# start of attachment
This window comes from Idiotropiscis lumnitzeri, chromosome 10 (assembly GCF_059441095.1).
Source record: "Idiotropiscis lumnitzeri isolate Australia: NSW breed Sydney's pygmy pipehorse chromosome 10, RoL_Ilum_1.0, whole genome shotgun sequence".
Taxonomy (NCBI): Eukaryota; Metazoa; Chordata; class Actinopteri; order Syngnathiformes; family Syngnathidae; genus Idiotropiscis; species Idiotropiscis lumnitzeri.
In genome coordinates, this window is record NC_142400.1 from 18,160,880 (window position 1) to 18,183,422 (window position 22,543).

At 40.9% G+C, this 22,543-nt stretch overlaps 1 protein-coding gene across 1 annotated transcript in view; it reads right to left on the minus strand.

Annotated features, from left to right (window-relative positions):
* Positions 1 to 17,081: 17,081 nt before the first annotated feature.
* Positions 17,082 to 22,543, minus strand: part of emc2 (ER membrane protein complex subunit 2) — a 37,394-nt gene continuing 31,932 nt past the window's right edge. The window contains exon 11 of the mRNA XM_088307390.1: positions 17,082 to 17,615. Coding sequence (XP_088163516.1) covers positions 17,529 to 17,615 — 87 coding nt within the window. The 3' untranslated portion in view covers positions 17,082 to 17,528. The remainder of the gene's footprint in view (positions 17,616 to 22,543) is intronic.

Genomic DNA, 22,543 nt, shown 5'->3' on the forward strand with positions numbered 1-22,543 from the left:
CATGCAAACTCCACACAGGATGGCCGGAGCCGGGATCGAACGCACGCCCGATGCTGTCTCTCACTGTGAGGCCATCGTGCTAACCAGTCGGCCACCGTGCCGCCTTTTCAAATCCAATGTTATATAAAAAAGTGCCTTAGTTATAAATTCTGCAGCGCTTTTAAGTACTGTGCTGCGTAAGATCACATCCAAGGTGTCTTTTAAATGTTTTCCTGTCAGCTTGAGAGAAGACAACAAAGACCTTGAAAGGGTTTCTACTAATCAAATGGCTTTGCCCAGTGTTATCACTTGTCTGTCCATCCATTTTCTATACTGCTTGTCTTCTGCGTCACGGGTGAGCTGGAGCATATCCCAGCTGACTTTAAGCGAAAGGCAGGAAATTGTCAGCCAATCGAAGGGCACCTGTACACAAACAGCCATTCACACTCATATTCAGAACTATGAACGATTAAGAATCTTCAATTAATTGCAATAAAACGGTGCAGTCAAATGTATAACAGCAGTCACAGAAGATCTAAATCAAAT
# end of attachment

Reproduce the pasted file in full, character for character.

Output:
This window comes from Idiotropiscis lumnitzeri, chromosome 10 (assembly GCF_059441095.1).
Source record: "Idiotropiscis lumnitzeri isolate Australia: NSW breed Sydney's pygmy pipehorse chromosome 10, RoL_Ilum_1.0, whole genome shotgun sequence".
Taxonomy (NCBI): Eukaryota; Metazoa; Chordata; class Actinopteri; order Syngnathiformes; family Syngnathidae; genus Idiotropiscis; species Idiotropiscis lumnitzeri.
In genome coordinates, this window is record NC_142400.1 from 18,160,880 (window position 1) to 18,183,422 (window position 22,543).

At 40.9% G+C, this 22,543-nt stretch overlaps 1 protein-coding gene across 1 annotated transcript in view; it reads right to left on the minus strand.

Annotated features, from left to right (window-relative positions):
* Positions 1 to 17,081: 17,081 nt before the first annotated feature.
* Positions 17,082 to 22,543, minus strand: part of emc2 (ER membrane protein complex subunit 2) — a 37,394-nt gene continuing 31,932 nt past the window's right edge. The window contains exon 11 of the mRNA XM_088307390.1: positions 17,082 to 17,615. Coding sequence (XP_088163516.1) covers positions 17,529 to 17,615 — 87 coding nt within the window. The 3' untranslated portion in view covers positions 17,082 to 17,528. The remainder of the gene's footprint in view (positions 17,616 to 22,543) is intronic.

Genomic DNA, 22,543 nt, shown 5'->3' on the forward strand with positions numbered 1-22,543 from the left:
CATGCAAACTCCACACAGGATGGCCGGAGCCGGGATCGAACGCACGCCCGATGCTGTCTCTCACTGTGAGGCCATCGTGCTAACCAGTCGGCCACCGTGCCGCCTTTTCAAATCCAATGTTATATAAAAAAGTGCCTTAGTTATAAATTCTGCAGCGCTTTTAAGTACTGTGCTGCGTAAGATCACATCCAAGGTGTCTTTTAAATGTTTTCCTGTCAGCTTGAGAGAAGACAACAAAGACCTTGAAAGGGTTTCTACTAATCAAATGGCTTTGCCCAGTGTTATCACTTGTCTGTCCATCCATTTTCTATACTGCTTGTCTTCTGCGTCACGGGTGAGCTGGAGCATATCCCAGCTGACTTTAAGCGAAAGGCAGGAAATTGTCAGCCAATCGAAGGGCACCTGTACACAAACAGCCATTCACACTCATATTCAGAACTATGAACGATTAAGAATCTTCAATTAATTGCAATAAAACGGTGCAGTCAAATGTATAACAGCAGTCACAGAAGATCTAAATCAAAT